Renovating a basement into a healthy, energy-efficient living space
Renovating a basement space is a great way to increase the living area of your home. However, transforming a Maine basement into a living area should only be considered after all moisture and soil gas concerns have been addressed. Use this checklist as a guide. If in doubt, hire a qualified professional, or contact the Maine Indoor Air Quality Council (www.maineindoorair.org; 207-626-8115) for answers to questions.
Prevent soil gas intrusion. A third of Maine homes have radon levels above the recommended thresholds. And radon is the #1 cause of lung cancer in nonsmokers and the #2 cause of lung cancer nationwide. Be sure to test your home for radon and fix it if necessary before starting basement renovation. Seal all sump units to prevent radon, sewer gas, and moisture intrusion.
Keep rainwater outside where it belongs. Maine has a very wet climate, with a lot of rainfall each year. Make sure exterior grading and drainage slopes out and away from building (4 inches of pitch for every ten feet). Make sure gutters and downspouts direct water away from the building. Seal all foundation cracks to prevent air and water leakage prior to renovation, and use crack injection if exterior excavation is impractical.
Insulate for energy efficiency and to prevent condensation. Maine has a cold climate. And the soil under and around your home stays cool all year long. Warm, moist air from May-October will condense on any cold, uninsulated surface, causing mold growth and building rot.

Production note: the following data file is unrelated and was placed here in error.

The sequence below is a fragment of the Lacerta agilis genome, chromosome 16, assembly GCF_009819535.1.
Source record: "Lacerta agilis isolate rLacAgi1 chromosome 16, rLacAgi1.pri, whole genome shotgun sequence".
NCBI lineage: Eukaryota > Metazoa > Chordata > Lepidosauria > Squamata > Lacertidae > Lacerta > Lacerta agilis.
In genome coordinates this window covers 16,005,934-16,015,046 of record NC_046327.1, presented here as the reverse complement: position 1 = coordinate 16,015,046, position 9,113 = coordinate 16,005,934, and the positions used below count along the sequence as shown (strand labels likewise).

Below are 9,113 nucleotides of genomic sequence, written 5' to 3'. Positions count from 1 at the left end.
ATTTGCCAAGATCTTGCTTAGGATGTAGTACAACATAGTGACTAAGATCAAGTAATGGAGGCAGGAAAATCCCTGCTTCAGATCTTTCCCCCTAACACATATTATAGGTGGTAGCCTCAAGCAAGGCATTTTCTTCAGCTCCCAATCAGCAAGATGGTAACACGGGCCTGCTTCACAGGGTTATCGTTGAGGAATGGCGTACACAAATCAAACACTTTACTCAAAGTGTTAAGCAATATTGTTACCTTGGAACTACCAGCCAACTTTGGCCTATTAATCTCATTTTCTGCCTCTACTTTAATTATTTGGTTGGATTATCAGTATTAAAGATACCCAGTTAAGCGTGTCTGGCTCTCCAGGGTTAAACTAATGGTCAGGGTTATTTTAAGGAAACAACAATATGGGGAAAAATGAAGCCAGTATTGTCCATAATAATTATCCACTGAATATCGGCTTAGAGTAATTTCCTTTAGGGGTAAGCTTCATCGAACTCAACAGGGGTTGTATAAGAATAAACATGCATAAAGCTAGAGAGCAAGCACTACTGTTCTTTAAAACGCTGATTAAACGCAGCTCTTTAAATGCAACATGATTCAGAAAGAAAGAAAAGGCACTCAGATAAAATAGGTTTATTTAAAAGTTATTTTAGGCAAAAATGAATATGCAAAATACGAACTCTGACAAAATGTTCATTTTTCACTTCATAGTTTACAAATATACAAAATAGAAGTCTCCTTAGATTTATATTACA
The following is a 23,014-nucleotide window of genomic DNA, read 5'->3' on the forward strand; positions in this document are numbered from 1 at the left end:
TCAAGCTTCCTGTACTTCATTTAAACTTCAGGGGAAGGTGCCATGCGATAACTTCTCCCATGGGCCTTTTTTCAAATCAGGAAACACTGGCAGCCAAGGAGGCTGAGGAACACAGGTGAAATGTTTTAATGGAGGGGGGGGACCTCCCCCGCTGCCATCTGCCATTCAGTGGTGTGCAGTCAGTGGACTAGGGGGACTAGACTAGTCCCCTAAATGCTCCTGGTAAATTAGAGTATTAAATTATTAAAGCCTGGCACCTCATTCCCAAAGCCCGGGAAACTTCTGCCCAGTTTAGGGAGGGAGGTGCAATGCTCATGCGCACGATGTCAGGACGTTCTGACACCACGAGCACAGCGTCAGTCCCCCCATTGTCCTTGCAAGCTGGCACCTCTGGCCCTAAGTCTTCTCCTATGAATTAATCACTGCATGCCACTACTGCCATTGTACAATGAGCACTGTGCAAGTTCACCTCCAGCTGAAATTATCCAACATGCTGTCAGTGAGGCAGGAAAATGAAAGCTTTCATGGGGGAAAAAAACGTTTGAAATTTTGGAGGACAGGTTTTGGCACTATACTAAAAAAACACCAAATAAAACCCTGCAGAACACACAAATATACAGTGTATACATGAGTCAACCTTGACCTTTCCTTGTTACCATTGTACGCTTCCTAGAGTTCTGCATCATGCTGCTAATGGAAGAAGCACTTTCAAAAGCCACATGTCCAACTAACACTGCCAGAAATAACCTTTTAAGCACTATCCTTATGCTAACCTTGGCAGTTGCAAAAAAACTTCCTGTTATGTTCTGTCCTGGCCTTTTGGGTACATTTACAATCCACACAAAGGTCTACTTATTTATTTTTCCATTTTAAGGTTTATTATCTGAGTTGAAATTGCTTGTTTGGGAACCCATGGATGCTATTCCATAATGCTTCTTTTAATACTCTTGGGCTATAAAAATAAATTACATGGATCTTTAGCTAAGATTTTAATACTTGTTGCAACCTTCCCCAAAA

If the basement floor is not already insulated under the slab, insulate it with rigid foam on top of the slab if headroom is sufficient and stairs can be reworked. If unable to insulate the basement floor, use dehumidification during the summer months to prevent condensation and mold growth. Consider a commercial grade dehumidifier that is both more energy efficient and more effective at removing excess moisture. Insulate the walls using rigid foam over block and concrete or spray foam over field stone. (Note: all foams must be covered with a fire preventive barrier—special paint, drywall, or plywood. Refer to local building codes for detail). Allow proper drying to both the inside and outside: do not use a vapor barrier or a product that acts as a vapor barrier over the foam insulation.
Always keep relative humidity in a basement between 30-50%. Even a well-insulated basement can suffer from too much moisture. Cold water pipes, well pressure tanks, and HVAC ductwork can be cold enough to cause condensation.
Expect the unexpected. Floods, plumbing leaks and system failures can and do happen. Use construction strategies that minimize damage, property loss, and mold growth when the unexpected occurs.
Wallboard should never touch the floor – leave at least a 4” gap covered by a removable baseboard. Avoid fiberglass insulation in stud cavities. Use fiberglass-covered wallboard instead of paper-covered wallboard. Avoid wall-to-wall carpets in basement spaces. Use concrete floor paint or vinyl composition or ceramic tile instead. Use only small area rugs that can be removed and cleaned on a regular basis. Avoid a drywall ceiling: install a suspended ceiling, or paint the exposed ceiling above.
Living spaces are for people, and people need fresh air. Ventilate your new space to let fresh air in and exhaust stale air and pollutants out. For basement spaces, balanced mechanical ventilation is recommended.
This article is reprinted from the fall 2015 issue of Green & Healthy Maine Homes. Subscribe today!